When I find an author who I enjoy, I am delighted when she writes a second book. Kate Braestrup fits the bill with her recent memoir, Marriage and Other Acts of Charity, (2010, Regan Arthur Books, 224 pages) which follows her first memoir, Here If You Need Me. (2007, Little, Brown and Company, 224 pages)
In her first book, Braestrup writes about how as a mother of four and wife to Maine State trooper Drew Griffith, she thought her life was in order as a wife, mother, and writer. Drew’s plans were to go to school to become a Unitarian minister. Suddenly though, Drew is killed in a car accident. Kate becomes a widow and decides to pursue Drew’s dream. She becomes a Unitarian minister and begins working with the Maine Game Warden department, mainly ministering to the families of those involved in search and rescue attempts—the hikers, the lost snowmobilers, the swimmers falling over a waterfall, the despondent young women, the lost children.
There is much to enjoy in Here If You Need Me. Braestrup is a gifted writer. She has a gentle and humorous way of sharing her experiences and challenges. She shares her grief and growing spiritual awakening in a personal and poignant way. As a natural storyteller, much of the book is a series of vignettes in which she allows her readers to enter her life as a chaplain for the Maine Game Warden department. In sharing her experiences, she provides her thoughts on life, death, and heaven, all in a gentle way where it is easy to imagine the skill in which she is able to minister to those in need. She does so without judging anyone be they a fundamentalist, atheist, agnostic, or of any other belief.
In her second book, Marriage and Other Acts of Charity, Braestrup reveals that not long before her husband’s death, the couple had suffered a marital crisis and sought counseling for what the author considered clearly Drew’s incurable character disorder; however, she was jolted from the brink by the thought of their losing each other. This came to me as a surprise, as she made no reference to this discord in her first book. But doing so in her second book made her seem all the more human—a woman who struggled in her marriage, found a way to work things out and then have her husband killed in a car accident shortly thereafter. Marriage and Other Acts of Charity is about the author's experiences with not only marriage, but life, love, God, parenting, organized religion, motherhood, grief, spirituality, and creating meaning when it seems impossible. Braestrup offers lessons she has learned from experiencing and observing the male/female relationship.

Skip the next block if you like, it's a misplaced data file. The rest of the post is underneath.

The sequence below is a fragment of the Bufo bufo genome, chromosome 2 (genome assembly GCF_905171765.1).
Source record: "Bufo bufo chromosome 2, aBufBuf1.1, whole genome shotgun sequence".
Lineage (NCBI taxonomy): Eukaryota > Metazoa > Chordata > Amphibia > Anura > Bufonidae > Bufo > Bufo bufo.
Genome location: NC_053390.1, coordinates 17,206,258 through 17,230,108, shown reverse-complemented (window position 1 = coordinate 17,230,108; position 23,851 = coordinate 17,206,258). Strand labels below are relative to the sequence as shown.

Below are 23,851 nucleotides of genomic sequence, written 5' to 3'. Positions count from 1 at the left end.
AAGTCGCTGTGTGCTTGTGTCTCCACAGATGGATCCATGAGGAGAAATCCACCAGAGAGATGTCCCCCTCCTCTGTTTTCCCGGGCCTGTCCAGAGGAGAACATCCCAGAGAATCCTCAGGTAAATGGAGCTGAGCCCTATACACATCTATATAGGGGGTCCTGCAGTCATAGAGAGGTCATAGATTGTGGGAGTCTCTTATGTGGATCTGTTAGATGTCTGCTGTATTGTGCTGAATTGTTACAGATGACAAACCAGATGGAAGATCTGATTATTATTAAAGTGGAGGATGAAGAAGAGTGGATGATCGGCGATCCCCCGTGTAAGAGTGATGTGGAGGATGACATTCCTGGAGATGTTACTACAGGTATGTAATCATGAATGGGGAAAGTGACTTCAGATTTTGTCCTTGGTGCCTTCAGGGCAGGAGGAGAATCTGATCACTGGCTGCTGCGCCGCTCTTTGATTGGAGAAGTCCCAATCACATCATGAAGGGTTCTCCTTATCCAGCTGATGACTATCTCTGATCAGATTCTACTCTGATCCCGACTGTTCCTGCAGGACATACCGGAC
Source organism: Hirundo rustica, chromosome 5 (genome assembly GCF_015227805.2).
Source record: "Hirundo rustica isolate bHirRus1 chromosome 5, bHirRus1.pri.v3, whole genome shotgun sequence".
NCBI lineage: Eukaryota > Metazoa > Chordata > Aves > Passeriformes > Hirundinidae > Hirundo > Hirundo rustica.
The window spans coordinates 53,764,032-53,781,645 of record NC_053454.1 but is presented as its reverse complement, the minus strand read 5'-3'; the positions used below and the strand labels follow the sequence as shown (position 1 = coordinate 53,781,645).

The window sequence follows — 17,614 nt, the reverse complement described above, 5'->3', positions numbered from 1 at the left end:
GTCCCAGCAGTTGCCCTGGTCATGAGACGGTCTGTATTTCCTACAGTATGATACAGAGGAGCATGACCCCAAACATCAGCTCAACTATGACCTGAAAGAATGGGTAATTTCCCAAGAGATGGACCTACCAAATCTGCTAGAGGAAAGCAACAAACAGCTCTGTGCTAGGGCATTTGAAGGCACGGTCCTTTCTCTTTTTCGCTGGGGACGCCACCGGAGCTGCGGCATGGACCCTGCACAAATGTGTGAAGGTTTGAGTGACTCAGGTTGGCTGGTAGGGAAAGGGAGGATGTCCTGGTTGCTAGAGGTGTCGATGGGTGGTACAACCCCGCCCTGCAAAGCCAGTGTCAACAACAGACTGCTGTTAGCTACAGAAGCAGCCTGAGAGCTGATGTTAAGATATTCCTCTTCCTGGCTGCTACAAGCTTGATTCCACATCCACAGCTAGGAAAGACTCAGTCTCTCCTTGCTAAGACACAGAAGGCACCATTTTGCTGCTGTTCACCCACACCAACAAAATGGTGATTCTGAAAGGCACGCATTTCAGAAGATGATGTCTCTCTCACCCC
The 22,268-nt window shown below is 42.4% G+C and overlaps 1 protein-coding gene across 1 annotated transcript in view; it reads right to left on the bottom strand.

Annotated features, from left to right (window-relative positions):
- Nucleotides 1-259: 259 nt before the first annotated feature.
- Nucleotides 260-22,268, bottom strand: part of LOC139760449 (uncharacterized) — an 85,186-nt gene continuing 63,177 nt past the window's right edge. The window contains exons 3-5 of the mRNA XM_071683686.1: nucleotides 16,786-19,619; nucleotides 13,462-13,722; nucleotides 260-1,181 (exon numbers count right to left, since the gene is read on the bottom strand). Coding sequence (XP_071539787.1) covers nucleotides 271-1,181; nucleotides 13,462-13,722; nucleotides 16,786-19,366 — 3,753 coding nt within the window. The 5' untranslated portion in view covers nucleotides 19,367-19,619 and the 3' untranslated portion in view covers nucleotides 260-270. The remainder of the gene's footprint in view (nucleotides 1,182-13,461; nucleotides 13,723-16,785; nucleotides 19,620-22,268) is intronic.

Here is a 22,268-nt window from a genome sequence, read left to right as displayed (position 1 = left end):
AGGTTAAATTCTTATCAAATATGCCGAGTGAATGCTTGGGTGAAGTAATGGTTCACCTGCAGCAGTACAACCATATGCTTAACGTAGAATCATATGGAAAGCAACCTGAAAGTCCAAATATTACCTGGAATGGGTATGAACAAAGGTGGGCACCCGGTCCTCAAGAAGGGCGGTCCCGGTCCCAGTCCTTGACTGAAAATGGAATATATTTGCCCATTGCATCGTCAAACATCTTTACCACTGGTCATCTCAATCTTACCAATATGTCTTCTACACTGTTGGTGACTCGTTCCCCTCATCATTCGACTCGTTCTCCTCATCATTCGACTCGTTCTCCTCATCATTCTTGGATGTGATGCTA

One thought that stuck with me was the idea that “100% of relationships end.” Braestrup writes that we are lucky if they end after a long, happy life together, but the fact is some relationships are cut short. Whether it’s through divorce, untimely death, or other events beyond our control, we should learn to appreciate every moment. We should focus on the happiness, not the frustrations of a relationship if we want it to thrive. These are certainly words of wisdom that we all can benefit from. If you are looking for one woman’s genuine sharing of her both her common and uncommon life’s experiences, reading Braestrup’s companion books will fit the bill!
Diane Burke recently retired from a 30 year career in education and moved to Hampton Roads from upstate New York. One of her life long passions has been reading books about real women. A retirement goal was to find a way to share this passion with others. She created a website www.booksaboutrealwomen.com in which she has organized and reviewed over 100 books about women. She lives in Chesapeake with her husband and is the mother of three and the grandmother of eight.